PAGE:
A Conversation With Kate Beaumont on Ethical & Sustainable Bridal Fashion

It is such an incredible pleasure to talk to Love My Dress recommended dress designer, Kate Beaumont, about her passion for ethical and sustainable wedding dress production.

I’ve been a fangirl of this genuinely lovely, Sheffield based wedding dress designer since sharing Kate’s own wedding back in 2012. Having watched her career grow over the past decade, it feels magical to see this designer now dressing so many beautiful, happy brides with her gorgeous handmade gowns, each of them produced sustainably and with love.

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See Kate’s latest collection in full here

This interview comes at a really important time for not just our industry, but our planet too. So many of us are trying to just get on with life after the disruption of the pandemic, but it is critically important to all of our lives that we do so with extra effort made to support our planet and the environment.

Supporting small, responsible businesses like Kate Beaumont are a rewarding way of doing this.

Let’s find out more from Kate….

Kate, please introduce yourself to our readers and outline your business history?

I’m Kate Beaumont and I design and make wedding dresses that are understated and beautiful. I started the business after my own wedding nine years ago – for which I’d made my own bias-cut silk gown – and figuring out that wedding dresses could be whatever I wanted them to be, and didn’t have to follow the corseted top + poofy skirt combo that I’d only ever seen until then.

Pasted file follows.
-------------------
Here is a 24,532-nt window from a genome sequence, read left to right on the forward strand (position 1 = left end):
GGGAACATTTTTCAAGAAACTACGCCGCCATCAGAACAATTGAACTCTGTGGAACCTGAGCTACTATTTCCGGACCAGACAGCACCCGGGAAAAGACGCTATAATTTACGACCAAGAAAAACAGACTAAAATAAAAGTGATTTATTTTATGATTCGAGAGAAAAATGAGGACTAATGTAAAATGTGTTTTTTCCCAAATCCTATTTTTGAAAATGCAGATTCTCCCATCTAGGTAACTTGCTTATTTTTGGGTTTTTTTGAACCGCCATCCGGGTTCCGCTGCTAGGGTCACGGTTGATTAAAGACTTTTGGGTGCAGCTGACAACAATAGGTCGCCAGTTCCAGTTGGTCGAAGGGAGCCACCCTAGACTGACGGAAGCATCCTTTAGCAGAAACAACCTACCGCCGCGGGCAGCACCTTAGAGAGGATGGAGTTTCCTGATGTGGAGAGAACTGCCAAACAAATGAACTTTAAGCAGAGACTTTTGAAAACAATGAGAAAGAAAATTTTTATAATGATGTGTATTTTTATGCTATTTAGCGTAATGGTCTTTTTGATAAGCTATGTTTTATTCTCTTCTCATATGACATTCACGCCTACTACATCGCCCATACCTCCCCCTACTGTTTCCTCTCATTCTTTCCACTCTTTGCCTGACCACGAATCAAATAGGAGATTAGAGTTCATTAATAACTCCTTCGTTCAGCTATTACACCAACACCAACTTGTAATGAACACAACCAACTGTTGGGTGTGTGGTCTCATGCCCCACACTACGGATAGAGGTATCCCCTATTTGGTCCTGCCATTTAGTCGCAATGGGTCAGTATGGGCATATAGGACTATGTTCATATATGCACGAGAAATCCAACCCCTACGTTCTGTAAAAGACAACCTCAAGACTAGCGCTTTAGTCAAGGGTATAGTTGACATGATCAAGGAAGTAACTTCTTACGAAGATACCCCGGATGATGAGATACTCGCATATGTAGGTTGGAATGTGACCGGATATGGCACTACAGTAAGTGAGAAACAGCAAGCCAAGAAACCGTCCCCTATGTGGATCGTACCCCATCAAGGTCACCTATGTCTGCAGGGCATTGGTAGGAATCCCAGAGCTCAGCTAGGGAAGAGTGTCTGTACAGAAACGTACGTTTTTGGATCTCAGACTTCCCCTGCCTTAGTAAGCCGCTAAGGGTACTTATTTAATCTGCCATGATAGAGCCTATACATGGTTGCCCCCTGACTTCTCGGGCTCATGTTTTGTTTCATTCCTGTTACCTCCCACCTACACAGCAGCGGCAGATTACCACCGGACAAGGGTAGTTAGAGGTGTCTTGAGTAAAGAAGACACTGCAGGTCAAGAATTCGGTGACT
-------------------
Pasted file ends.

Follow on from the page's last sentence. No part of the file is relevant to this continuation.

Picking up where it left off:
I worked from my home studio for four years after my little boy Rex was born, and when the business grew I moved it out of my attic and into a studio space in a converted cutlery factory in central Sheffield. I can walk to work every day after walking Rex to school, which makes me very lucky I realise!

Moving out meant I could expand my team and was no longer the sole designer / cutter / seamstress / fitter / salesperson / tea-maker. The studio is split into two halves – a workroom for my tiny team and I, and a showroom for the frocks and to run appointments in.

I have two other makers in the workroom with me, all three of us are called Kate or Katie, randomly (it’s not a requirement to work here), and another freelancer – Sarah – who helps us out as required.

The other Kate does pattern work and cuts out the fabric with aplomb, and Katie does a beautiful job of sewing and finishing the dresses, as does Sarah, though she collects dresses to work on at home rather than working in the studio. I design, run the appointments, do the admin, make the toiles, tack everything, and do whatever else needs doing.

Why are ethical/sustainable practices so important to you and your business?

As a small team who makes everything in house, it’s unthinkable to me that we wouldn’t run the business in an ethical way. I pay my staff fairly, treat them well, and we work flexibly as needed, meaning they can fit in other aspects of their lives around their work as required.